Jesus – the Bread of Life by Revd Amanda Denniss

John 6.51-58 Jesus is the bread of life Itchen Valley 16th August 2015

One of the things I really enjoy is eating. I love food. I especially enjoy having meals with friends and family. On Friday evening we celebrated our daughter Lucia’s birthday by going out for a meal. Most of our family celebrations involve food. It’s the same in the church family. One of the best ways to get together is to get together over something to eat. I thought the lunch we had for the visit of the Benwell church was a brilliant. Delicious food. Good company. Lots of good conversations and I ate far too much.

But however much we eat-however much we enjoy it-we wake up again the next morning feeling hungry and ready for breakfast.

In our gospel reading Jesus speaks of himself as the bread of life. He says in verse 35 of John’s gospel, ‘I am the bread of life. Whoever comes to me will never go hungry, and whoever believes in me will never be thirsty.’ Jesus goes on to say in verse 51, ‘Whoever eats this bread will live for ever. This bread is my flesh, which I will give for the life of the world.’

Jesus is making the most extraordinary claim that he can satisfy our deepest hunger. We get hungry for food, but even if we have a huge feast we will need to come back again and again and have more to eat. Jesus identifies a deeper hunger than our hunger for food. Jesus knows that we were all created for a close relationship with God. If we don’t have that relationship, we will hunger and thirst for it. Jesus is saying that if we come to him and believe in him, our deepest hunger will be satisfied. We can have a living relationship with him that will last for all eternity.

So that we can get a grip on what Jesus is saying, I’d like to look at three questions.

  1. Why do we need to come to Jesus as the bread of life and feed on him?
  2. What is the eternal life which Jesus give us?
  3. What is the place of Holy Communion in all this?
  1. Why do we need to come to Jesus as the bread of life and feed on him?

Jesus is speaking to a group of Jewish people in his local synagogue in Capernaum. Everyone there would have assumed that they were in relationship with God because they were part of the people of Israel. They would have thought it was automatic. But Jesus says something to them that is potentially quite offensive and very confrontational. He says in verse 53, ‘Very truly I tell you, unless you eat the flesh of the Son of Man and drink his blood, you have no life in you.’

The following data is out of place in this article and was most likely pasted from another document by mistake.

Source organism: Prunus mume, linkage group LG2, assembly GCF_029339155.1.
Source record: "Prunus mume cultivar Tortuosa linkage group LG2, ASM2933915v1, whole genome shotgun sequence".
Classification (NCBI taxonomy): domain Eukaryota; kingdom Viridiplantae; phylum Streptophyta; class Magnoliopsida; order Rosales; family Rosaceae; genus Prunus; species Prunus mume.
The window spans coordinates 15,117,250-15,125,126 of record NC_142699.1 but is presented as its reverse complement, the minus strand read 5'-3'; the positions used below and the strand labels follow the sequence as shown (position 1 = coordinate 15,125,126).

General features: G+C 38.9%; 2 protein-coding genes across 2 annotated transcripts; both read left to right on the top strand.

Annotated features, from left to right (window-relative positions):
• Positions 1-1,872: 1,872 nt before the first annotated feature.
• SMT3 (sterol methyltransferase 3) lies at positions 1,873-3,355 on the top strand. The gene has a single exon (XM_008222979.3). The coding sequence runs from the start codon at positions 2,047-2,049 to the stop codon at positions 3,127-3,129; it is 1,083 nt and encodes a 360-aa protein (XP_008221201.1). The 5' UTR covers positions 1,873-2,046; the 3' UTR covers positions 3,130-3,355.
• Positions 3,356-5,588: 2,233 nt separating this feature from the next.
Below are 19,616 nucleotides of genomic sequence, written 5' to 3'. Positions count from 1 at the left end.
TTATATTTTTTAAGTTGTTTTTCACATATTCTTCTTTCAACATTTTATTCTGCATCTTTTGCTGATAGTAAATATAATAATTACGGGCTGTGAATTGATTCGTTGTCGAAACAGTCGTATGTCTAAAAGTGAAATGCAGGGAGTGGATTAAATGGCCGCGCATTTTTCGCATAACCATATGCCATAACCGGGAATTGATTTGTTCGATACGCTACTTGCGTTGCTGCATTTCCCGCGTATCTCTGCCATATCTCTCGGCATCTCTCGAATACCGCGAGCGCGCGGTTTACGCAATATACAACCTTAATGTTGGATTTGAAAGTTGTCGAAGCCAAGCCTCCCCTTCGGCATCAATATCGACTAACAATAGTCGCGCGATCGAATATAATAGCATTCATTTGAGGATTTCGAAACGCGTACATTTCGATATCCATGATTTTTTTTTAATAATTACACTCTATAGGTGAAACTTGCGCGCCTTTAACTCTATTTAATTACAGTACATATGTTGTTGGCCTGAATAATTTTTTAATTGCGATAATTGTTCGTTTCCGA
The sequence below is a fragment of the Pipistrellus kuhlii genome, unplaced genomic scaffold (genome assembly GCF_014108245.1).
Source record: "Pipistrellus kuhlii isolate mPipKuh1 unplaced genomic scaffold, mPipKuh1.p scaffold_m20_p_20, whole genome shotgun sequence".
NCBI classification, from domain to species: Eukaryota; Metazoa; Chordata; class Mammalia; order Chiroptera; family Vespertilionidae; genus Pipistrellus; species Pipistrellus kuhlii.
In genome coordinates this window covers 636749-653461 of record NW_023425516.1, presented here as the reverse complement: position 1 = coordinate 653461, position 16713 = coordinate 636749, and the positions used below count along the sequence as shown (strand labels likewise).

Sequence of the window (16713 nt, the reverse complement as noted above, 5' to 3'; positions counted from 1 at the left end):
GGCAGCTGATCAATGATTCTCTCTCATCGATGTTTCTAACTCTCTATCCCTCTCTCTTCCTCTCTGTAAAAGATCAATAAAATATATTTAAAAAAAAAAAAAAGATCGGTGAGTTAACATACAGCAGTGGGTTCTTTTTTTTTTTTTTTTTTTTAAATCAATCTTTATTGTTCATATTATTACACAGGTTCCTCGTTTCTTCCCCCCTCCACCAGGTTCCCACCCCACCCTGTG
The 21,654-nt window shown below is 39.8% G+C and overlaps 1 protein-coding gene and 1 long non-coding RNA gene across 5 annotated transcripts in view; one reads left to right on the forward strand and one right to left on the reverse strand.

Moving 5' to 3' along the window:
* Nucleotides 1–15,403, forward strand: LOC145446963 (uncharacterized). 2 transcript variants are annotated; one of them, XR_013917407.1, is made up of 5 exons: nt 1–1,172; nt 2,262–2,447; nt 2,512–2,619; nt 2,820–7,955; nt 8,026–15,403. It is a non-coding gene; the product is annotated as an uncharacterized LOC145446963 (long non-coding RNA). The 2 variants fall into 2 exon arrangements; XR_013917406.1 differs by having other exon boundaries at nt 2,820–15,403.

The life Jesus is talking about is relationship with God. He is saying that unless the people come to him and believe in him, they will not have that relationship with God.

Jesus is speaking to a people who were steeped in the Old Testament Scriptures. He looks back to the time when God rescued the Israelites from slavery in Egypt. It was a time when the Israelites wandered through the desert for forty years on their way to the Promised Land. It was at this time that God fed them with manna. A food which God miraculously provided. But Jesus says to them. Your ancestors ate that manna-that food- and died. If you want to have life that will last-you need to come to me. I am the way to relationship with God the Father. It is only by believing and trusting in me that you will have this relationship which will last for eternity.

It’s the same for us. In some ways we can be like the Jewish people that Jesus was talking to in the synagogue. We can think that we are automatically in relationship with God-maybe because we come to church. But Jesus says the same thing to us as he says to the people in the synagogue. It’s only if we come to Jesus and believe and trust in him that we will have a relationship with God the Father that will last for all eternity.

  1. What is the eternal life which Jesus give us?